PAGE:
I’m not completely pleased with what the purchase of a Jimmy Yancey CD revealed about me.

I was looking to acquire more Yancey recordings, no doubt. During a car trip with my wife, I had played several discs from a blues anthology which included some Yancey. Every time he came up, she started tapping her foot along with the music. She responded equally well when I played a whole CD of Yancey for her. (It turns out she likes boogie woogie in general.) But I had only two Yancey CDs.

Does that matter? Yancey is a special case. I think of him as the Thelonious Monk of boogie woogie, a musician who despite an apparently limited technique managed to create compelling music. But unlike Monk, Yancey had a very limited repertoire. Many of his recordings are almost exactly the same music with different titles. One of the Yancey CDs I already had was Vol. 1 of a complete edition of his 78s, which runs to three discs. But there is so much repetition on Vol. 1 that I never felt compelled to buy the other two. (The other one I already had includes several items on which Yancey accompanies his wife in some creaky but tasty blues.)

Still, knowing I didn’t need any more Yancey, I still went looking at listings and found something I could not resist: “The Unissued 1951 Yancey Wire Recordings.” They were made at Yancey’s home, shortly before he died, at a small party. Conversation interferes with some of the music. Some of the recordings were damaged and have a lot of noise on them. And some of the music isn’t even played by Yancey. It’s played by other people who were at the party, the first four items by someone whose name nobody involved in the production could remember.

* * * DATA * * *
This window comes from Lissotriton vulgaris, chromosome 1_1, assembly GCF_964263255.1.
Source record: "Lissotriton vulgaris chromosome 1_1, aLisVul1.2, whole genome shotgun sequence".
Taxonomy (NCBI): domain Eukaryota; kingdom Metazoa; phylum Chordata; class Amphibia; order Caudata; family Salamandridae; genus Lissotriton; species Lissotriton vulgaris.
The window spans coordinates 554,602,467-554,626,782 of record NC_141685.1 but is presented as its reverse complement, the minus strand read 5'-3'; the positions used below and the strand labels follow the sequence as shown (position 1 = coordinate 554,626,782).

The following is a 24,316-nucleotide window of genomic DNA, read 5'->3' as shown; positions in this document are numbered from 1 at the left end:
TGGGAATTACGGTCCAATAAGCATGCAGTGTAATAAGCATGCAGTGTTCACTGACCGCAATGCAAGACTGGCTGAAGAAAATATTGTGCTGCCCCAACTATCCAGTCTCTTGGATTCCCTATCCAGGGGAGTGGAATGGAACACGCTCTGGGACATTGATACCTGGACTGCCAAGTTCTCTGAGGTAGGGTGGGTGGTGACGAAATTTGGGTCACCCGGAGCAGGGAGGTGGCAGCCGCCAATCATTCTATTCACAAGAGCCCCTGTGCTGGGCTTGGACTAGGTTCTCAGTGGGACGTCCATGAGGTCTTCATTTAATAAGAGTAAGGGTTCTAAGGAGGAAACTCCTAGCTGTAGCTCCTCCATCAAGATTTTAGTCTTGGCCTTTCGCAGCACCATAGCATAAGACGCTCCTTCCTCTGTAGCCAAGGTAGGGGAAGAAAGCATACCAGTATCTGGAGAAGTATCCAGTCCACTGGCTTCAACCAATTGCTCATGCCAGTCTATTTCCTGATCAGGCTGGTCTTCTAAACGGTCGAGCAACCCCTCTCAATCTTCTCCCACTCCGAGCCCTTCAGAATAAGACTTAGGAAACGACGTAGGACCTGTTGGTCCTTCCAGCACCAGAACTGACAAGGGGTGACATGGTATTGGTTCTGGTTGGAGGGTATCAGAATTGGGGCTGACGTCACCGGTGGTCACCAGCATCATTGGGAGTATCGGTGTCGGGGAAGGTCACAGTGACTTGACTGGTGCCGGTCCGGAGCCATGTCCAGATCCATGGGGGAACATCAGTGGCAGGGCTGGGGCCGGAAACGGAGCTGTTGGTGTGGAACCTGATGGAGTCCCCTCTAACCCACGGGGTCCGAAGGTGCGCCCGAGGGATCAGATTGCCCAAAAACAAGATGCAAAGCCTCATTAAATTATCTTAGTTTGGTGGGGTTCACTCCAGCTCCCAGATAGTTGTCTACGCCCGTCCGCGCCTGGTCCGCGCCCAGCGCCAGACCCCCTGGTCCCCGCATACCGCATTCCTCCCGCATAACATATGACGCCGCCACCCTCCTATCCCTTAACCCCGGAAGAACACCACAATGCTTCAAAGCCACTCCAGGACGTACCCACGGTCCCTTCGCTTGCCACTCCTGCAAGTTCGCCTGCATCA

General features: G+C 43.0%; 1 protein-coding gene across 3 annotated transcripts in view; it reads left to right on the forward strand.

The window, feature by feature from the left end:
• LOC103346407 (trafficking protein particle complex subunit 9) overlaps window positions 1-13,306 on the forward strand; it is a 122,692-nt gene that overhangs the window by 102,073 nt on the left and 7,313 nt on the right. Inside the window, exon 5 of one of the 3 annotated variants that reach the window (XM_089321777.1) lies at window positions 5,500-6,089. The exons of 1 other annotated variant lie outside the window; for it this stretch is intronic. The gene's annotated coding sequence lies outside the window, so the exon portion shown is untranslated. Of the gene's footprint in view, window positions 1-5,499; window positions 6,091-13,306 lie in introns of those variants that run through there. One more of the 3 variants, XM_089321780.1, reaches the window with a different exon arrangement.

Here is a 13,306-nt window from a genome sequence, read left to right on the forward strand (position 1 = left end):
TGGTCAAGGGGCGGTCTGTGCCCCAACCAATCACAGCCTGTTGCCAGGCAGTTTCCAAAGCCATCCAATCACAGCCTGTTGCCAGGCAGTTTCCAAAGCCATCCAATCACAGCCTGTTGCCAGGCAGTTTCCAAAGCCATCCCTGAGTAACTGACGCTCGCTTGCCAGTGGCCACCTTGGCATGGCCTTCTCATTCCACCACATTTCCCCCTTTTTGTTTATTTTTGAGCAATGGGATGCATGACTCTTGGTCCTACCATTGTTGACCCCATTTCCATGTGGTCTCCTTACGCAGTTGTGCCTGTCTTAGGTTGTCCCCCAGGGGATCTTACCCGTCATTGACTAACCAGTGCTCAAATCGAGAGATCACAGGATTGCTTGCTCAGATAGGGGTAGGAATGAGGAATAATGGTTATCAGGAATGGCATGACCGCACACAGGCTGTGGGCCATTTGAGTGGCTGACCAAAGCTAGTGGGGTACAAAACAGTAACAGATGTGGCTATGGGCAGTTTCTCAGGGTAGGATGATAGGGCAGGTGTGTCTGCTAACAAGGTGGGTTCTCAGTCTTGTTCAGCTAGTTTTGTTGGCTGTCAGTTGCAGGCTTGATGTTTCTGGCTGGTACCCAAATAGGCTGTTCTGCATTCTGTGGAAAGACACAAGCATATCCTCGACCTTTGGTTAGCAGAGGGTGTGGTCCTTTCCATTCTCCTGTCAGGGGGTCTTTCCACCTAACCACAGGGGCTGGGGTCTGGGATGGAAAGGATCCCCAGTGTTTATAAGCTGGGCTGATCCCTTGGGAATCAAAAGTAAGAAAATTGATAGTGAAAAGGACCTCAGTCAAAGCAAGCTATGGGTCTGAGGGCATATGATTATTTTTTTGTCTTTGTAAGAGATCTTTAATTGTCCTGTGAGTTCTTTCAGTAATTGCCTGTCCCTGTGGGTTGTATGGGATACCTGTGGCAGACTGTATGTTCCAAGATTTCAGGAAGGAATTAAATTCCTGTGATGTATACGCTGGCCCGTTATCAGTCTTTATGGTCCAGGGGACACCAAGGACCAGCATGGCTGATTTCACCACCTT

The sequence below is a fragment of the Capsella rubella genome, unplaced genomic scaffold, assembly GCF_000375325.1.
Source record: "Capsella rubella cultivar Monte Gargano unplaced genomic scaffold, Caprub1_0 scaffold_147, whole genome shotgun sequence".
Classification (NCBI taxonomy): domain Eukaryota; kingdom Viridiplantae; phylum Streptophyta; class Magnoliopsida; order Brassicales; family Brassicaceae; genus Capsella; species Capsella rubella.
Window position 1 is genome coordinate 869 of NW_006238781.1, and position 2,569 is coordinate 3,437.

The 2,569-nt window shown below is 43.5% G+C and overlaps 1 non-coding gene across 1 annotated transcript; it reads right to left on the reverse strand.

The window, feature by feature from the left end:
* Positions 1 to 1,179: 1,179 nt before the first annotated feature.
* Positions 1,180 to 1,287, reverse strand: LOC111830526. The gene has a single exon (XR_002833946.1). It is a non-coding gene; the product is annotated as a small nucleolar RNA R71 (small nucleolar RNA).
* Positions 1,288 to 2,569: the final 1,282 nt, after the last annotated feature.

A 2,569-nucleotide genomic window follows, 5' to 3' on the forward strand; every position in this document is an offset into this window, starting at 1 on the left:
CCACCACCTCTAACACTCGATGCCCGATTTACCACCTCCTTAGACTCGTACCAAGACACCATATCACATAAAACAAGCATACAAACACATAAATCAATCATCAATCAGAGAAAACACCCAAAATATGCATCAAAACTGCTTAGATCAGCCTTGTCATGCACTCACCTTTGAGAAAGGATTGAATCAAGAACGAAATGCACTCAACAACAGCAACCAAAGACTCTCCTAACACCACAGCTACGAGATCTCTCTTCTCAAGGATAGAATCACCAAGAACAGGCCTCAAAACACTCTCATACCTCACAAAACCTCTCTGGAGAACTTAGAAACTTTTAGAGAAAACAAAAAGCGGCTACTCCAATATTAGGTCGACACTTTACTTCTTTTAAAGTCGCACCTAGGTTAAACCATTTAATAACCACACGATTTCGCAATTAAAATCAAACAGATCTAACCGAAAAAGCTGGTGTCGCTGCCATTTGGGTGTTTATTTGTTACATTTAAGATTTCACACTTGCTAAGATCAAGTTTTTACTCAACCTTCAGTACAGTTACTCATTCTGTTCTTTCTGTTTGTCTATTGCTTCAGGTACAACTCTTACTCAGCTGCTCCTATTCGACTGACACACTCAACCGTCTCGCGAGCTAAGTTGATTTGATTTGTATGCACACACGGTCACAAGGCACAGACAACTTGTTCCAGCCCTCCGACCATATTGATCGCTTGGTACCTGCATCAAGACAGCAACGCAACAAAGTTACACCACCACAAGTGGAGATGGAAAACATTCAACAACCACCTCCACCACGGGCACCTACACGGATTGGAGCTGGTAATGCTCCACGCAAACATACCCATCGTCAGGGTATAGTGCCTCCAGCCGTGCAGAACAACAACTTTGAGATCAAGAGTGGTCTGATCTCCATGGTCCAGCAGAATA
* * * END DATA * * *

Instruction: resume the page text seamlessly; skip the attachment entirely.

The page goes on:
As soon as I read about this CD, though, I had to have it. I didn’t know about the limitations I’ve mentioned above until I got the disc, but I didn’t care. It was magic, Yancey that nobody had ever heard until this CD was issued. And the idea of wire recordings resonated strongly with me because when I was a kid my family had a wire recorder. I remember it as a low-fi medium, and the recordings on this CD are certainly not state-of-the-art for 1951. But they sound better than I would have expected.

So what does this CD add to my appreciation of Jimmy Yancey? Hardly anything. Actually I got more of interest from the extensive booklet than from the recordings. Yancey’s only known vocal is on one of these items (“Royal Garden Blues,” not typical Yancey repertoire), but it’s nothing special. I just had to have it, though. And having heard it and realized the limitations of its interest–I can’t even play it for my wife, who would probably find it annoying–I’m still not going to get rid of it.

That’s who I am. I’m a collector. I’ve managed to get a little more rational about this in recent years, but not enough.

While looking through my small boogie-woogie collection, though, I did revive my interest in a similar item from the same CD label, Document. It’s “Pete Johnson: The St. Louis Parties of July 30 and August 1, 1954.” Johnson is a very different musician from Yancey, an amazing virtuoso who could seeming play almost anything. On recordings he was typecast as a blues and boogie-woogie pianist, and there’s nobody better. But on these party recordings, Johnson plays a much wider range of music and shows us how good he could be with material like “Stardust” and “Perdido.” (He even plays “Yancey Special,” jokingly including references to other songs.) That’s the kind of revelatory recording that I don’t feel I need any excuses for keeping.